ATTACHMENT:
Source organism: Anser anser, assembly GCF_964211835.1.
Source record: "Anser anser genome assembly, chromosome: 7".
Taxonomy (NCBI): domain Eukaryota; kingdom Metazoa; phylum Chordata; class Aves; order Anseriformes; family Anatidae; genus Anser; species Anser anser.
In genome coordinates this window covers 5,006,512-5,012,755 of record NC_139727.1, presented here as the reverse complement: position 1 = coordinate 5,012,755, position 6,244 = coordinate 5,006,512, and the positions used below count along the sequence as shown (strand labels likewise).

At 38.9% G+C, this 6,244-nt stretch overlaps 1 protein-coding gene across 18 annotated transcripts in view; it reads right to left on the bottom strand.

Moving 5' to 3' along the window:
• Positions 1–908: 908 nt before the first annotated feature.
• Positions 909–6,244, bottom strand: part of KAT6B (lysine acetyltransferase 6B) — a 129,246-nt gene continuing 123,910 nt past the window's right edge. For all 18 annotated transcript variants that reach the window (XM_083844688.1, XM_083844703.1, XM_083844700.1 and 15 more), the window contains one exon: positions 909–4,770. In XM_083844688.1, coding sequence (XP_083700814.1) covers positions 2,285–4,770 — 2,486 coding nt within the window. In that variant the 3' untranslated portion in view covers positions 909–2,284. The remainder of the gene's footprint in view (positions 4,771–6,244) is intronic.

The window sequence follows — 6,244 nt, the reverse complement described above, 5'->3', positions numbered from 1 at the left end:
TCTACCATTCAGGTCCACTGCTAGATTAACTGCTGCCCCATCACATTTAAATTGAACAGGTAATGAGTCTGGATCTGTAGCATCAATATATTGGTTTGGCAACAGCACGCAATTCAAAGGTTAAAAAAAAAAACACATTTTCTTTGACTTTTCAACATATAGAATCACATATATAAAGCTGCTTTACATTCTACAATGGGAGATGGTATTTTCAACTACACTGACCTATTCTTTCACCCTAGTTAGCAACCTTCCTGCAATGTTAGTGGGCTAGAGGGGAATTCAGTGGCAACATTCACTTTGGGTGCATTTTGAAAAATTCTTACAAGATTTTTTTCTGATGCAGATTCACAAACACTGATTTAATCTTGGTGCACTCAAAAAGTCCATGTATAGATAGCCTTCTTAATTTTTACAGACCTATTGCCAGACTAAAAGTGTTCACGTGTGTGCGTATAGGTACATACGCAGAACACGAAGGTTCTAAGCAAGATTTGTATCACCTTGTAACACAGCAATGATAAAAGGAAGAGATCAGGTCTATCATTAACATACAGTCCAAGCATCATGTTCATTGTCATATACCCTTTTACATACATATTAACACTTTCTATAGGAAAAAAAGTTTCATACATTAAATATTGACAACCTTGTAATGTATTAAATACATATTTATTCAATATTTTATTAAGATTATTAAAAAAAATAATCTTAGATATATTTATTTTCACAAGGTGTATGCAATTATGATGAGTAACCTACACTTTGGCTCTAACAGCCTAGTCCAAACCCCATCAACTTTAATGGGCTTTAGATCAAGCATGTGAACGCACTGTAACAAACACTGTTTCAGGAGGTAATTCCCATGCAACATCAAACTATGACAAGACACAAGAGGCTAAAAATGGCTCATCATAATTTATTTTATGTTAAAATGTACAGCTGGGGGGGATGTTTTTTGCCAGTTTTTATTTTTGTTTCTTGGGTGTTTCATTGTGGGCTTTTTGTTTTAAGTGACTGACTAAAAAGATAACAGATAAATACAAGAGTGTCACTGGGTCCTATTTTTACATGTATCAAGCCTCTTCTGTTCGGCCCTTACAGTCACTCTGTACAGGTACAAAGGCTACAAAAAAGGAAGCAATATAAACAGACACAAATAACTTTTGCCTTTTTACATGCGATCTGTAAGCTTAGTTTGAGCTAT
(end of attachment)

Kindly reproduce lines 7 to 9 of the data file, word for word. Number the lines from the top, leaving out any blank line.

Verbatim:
• Positions 1–908: 908 nt before the first annotated feature.
• Positions 909–6,244, bottom strand: part of KAT6B (lysine acetyltransferase 6B) — a 129,246-nt gene continuing 123,910 nt past the window's right edge. For all 18 annotated transcript variants that reach the window (XM_083844688.1, XM_083844703.1, XM_083844700.1 and 15 more), the window contains one exon: positions 909–4,770. In XM_083844688.1, coding sequence (XP_083700814.1) covers positions 2,285–4,770 — 2,486 coding nt within the window. In that variant the 3' untranslated portion in view covers positions 909–2,284. The remainder of the gene's footprint in view (positions 4,771–6,244) is intronic.

The window sequence follows — 6,244 nt, the reverse complement described above, 5'->3', positions numbered from 1 at the left end: